The Sandman: a Case of the Uncanny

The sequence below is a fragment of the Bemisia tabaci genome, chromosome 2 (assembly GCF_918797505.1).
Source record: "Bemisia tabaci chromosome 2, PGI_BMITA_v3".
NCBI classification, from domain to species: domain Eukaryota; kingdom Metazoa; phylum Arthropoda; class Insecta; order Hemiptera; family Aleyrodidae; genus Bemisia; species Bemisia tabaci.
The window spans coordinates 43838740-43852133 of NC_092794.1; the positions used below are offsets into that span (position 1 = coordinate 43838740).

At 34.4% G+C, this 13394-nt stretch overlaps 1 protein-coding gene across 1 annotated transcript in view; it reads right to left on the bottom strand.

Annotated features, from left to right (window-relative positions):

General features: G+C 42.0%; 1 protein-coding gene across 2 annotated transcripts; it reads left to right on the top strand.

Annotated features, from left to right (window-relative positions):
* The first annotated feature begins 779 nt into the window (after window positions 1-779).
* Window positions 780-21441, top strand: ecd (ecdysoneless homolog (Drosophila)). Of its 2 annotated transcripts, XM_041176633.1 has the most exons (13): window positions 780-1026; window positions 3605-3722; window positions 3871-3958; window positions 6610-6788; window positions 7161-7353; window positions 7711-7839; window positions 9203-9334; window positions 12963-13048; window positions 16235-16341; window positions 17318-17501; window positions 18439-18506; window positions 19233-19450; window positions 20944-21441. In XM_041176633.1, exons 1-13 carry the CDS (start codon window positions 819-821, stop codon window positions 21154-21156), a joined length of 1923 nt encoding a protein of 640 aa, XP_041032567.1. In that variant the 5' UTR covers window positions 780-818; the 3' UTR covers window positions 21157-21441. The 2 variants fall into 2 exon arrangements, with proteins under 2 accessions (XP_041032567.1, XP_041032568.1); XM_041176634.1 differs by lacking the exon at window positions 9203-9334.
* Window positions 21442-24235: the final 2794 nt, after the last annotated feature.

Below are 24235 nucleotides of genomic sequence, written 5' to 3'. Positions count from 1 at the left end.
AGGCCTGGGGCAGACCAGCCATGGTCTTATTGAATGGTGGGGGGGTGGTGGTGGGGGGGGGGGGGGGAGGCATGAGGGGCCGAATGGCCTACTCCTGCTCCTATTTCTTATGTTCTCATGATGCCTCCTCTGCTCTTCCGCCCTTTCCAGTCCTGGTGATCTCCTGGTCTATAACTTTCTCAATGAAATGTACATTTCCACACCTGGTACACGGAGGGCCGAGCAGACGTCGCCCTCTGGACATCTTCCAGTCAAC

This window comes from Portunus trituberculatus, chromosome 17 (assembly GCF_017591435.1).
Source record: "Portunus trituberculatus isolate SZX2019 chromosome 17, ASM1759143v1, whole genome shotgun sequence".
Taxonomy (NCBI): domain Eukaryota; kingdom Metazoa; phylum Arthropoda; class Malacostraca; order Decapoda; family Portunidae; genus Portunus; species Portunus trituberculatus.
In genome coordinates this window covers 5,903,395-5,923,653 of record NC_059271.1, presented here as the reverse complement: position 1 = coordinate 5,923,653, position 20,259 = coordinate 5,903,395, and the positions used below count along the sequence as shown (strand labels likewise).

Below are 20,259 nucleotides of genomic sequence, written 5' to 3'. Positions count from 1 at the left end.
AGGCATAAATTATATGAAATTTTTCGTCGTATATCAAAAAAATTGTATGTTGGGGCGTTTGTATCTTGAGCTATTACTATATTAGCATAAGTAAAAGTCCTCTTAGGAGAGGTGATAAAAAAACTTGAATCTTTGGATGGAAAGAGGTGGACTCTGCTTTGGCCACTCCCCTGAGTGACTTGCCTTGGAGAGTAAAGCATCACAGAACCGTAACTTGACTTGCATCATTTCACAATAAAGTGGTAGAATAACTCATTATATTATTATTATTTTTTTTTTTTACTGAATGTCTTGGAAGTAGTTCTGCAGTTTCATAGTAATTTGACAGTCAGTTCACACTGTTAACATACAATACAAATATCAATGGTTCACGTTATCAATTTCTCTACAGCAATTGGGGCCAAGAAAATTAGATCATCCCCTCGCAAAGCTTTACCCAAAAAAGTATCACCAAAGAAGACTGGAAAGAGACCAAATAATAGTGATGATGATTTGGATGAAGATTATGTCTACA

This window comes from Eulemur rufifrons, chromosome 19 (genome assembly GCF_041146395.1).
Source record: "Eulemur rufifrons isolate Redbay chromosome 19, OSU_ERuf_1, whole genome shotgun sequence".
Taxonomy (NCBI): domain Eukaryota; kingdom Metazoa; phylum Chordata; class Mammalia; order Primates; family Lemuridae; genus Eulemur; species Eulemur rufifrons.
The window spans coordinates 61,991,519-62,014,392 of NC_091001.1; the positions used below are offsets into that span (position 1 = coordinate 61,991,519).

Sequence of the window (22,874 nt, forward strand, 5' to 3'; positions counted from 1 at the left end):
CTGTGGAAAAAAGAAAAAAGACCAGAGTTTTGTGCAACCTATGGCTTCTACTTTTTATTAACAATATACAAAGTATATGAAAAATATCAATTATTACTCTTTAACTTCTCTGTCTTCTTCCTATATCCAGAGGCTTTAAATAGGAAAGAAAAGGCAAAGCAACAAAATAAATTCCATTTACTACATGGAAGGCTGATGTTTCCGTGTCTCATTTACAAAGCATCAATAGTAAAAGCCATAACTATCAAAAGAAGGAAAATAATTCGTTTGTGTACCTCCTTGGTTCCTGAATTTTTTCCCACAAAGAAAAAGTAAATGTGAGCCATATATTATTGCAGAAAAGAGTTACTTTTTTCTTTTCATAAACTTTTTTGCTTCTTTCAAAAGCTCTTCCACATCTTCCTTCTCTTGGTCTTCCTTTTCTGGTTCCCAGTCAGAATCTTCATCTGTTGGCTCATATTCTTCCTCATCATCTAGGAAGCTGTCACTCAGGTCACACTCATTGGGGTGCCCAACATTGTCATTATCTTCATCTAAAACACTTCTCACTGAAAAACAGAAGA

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E.T.A. Hoffmann's "The Sandman" is an excellent representation of Freud's theory of the Uncanny, combined with some ideas of Todorov's theory of the Fantastic and the Marvelous. The story relates the life of Nathaniel, a young student convinced that a dreadful fate awaits him. His fear centers on a menacing old man whom he has believed since childhood to be the Sandman, a mythical creature who steals the eyes of children who are awake at night. He associates the fabled creature with Coppelius, a real life acquaintance of his father and a man he implicates in his father's death. As an adult, Nathaniel descends into madness after experiencing a visitation from what he believes to be the same evil personage from his childhood memories, who comes this time in the guise of a salesman named Coppola. The premise of the story is initially based on the supernatural and the central character uses paranormal ideas to shed light on various plot points. However, many aspects could quite easily be explained by the Uncanny. Going even further into Freud's and Todorov's theories, one might find several psychological causes for Nathaniel's madness and his subsequent actions. Hoffmann brilliantly crafted a story in which there are various explanations and possible meanings behind the events that occur. The reader struggles in the realm of the Fantastic, trying to distinguish whether the events are hallucinations or reality An example of the Marvelous would be stories where supernatural events occur and the reader, as well the characters involved, accept the events as they are. Objectively, "The Sandman" could be viewed from this perspective. The idea of the dark and mysterious Sandman as being real and capable of cruelly taunting the protagonist, If accepted by the reader as true, demonstrates a fanciful take on the story. The spell Olympia seems to put on Nathaniel further demonstrates a possible unexplained supernatural cause, as does Coppelius' and Spalanzani's ominous...
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